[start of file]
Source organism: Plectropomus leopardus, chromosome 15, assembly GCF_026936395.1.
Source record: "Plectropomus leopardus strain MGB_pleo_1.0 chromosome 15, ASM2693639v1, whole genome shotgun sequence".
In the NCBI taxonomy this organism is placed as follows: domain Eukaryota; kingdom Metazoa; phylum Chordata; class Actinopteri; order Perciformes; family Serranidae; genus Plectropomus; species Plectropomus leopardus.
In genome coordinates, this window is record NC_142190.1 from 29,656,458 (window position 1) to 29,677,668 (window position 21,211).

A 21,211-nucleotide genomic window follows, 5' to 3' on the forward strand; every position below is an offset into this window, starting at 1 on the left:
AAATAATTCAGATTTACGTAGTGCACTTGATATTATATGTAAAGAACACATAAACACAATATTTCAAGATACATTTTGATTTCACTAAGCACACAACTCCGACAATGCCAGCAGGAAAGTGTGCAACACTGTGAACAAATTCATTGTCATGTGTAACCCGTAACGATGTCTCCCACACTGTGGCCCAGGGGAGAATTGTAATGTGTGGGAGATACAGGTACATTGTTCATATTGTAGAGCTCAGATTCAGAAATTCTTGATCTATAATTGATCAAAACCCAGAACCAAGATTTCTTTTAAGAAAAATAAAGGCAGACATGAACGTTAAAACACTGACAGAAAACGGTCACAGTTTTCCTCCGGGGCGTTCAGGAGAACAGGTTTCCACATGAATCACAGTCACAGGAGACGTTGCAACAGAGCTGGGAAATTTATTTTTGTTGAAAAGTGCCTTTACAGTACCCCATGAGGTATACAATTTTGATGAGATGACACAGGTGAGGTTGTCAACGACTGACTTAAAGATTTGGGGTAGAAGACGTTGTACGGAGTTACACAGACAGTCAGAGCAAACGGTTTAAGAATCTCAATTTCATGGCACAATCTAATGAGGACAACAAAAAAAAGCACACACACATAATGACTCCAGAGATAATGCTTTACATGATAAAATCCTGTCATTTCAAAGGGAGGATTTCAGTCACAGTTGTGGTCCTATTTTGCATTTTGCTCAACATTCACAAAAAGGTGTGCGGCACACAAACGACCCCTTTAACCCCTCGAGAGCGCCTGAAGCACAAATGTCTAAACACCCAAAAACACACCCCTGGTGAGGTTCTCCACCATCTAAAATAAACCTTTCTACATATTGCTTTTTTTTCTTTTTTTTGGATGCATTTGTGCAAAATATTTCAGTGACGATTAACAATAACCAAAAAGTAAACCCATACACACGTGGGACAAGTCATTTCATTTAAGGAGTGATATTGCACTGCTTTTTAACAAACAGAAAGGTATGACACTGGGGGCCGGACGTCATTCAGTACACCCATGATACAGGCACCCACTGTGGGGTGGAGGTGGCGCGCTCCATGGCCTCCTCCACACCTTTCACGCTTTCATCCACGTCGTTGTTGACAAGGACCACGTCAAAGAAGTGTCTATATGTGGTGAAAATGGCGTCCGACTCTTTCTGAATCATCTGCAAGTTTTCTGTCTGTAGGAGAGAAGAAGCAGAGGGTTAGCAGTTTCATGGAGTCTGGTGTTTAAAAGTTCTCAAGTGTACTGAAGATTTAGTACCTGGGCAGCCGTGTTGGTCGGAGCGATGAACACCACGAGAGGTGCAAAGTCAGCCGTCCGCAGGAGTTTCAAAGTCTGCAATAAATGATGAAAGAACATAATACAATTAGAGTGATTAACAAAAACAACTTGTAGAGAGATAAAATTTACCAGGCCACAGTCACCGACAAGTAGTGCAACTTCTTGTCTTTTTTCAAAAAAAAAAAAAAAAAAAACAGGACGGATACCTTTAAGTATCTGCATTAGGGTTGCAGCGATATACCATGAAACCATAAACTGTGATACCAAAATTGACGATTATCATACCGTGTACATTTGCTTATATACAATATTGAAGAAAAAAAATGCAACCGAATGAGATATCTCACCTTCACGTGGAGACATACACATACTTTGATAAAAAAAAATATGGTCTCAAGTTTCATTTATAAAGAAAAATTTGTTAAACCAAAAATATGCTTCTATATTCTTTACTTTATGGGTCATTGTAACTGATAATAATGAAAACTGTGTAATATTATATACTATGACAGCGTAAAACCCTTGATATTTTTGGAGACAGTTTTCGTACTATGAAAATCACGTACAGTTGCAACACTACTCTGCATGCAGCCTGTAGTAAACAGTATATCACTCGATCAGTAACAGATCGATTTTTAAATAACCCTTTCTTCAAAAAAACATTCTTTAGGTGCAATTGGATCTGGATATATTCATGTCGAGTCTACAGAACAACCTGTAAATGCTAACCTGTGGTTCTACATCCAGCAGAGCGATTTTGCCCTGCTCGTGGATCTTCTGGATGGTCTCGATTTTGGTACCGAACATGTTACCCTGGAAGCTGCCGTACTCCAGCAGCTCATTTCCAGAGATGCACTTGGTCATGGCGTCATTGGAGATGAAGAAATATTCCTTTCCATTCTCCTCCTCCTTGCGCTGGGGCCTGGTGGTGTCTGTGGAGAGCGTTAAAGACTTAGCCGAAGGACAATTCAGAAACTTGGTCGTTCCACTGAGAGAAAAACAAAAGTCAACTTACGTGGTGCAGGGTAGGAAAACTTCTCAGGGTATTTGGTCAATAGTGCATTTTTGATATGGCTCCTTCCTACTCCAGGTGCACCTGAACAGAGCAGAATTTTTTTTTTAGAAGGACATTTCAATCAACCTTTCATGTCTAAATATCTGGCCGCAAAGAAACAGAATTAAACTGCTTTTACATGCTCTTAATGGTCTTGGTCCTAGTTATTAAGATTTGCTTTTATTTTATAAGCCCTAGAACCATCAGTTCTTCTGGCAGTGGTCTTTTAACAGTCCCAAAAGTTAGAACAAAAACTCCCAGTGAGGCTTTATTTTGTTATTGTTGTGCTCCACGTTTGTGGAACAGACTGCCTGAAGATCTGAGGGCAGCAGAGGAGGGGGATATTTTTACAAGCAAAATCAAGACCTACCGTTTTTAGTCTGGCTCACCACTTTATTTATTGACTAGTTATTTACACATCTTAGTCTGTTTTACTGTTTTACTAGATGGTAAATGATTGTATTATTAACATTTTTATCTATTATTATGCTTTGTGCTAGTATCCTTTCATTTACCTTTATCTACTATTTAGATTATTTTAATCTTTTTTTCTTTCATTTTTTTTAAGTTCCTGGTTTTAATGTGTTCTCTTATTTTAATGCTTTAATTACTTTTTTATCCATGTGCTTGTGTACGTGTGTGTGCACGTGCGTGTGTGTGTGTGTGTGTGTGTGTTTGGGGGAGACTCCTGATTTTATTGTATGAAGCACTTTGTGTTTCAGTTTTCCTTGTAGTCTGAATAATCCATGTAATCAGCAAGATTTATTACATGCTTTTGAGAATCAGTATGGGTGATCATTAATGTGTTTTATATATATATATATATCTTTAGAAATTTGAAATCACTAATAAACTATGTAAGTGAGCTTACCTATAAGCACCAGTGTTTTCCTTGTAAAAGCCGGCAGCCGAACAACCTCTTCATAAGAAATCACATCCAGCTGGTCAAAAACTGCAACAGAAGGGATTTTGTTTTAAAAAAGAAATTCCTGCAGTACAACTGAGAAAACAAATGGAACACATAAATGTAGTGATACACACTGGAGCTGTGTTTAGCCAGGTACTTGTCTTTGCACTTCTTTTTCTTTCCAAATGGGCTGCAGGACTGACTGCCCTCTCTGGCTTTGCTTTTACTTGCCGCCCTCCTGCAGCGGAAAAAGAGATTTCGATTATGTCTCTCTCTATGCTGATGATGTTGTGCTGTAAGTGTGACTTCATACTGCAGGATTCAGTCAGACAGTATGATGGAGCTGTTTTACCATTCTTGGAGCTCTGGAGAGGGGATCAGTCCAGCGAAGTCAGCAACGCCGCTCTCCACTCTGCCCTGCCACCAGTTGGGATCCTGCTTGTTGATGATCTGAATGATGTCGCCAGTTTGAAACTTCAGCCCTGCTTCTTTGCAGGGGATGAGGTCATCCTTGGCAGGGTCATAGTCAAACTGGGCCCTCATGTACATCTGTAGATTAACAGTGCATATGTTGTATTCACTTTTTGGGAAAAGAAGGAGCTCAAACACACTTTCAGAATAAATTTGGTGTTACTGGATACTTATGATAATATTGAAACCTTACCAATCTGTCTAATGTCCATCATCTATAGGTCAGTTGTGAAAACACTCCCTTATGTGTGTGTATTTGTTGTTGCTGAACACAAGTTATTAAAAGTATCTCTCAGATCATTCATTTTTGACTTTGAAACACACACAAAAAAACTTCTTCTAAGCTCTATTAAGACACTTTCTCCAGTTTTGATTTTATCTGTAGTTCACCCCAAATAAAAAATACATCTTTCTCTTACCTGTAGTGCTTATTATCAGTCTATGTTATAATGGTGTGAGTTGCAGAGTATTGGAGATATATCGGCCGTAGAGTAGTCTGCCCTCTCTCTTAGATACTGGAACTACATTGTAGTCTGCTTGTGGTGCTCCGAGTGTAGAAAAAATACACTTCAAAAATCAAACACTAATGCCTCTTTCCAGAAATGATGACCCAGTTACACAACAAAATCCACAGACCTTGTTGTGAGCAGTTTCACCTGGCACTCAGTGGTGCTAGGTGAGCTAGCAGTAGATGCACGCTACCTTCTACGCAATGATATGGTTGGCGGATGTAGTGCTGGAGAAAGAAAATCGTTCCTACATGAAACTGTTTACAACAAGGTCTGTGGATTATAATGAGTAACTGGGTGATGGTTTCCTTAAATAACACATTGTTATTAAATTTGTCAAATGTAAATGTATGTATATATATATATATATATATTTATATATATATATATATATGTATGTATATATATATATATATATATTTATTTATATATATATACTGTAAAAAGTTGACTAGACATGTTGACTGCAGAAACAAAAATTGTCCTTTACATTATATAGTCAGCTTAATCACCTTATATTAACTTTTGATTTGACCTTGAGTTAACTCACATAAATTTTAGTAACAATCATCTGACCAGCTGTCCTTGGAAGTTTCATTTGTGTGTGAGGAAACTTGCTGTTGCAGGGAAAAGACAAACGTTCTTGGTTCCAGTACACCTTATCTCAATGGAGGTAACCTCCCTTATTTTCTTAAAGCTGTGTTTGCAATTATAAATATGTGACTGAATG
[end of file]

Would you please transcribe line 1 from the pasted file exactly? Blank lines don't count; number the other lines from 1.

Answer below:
Source organism: Plectropomus leopardus, chromosome 15, assembly GCF_026936395.1.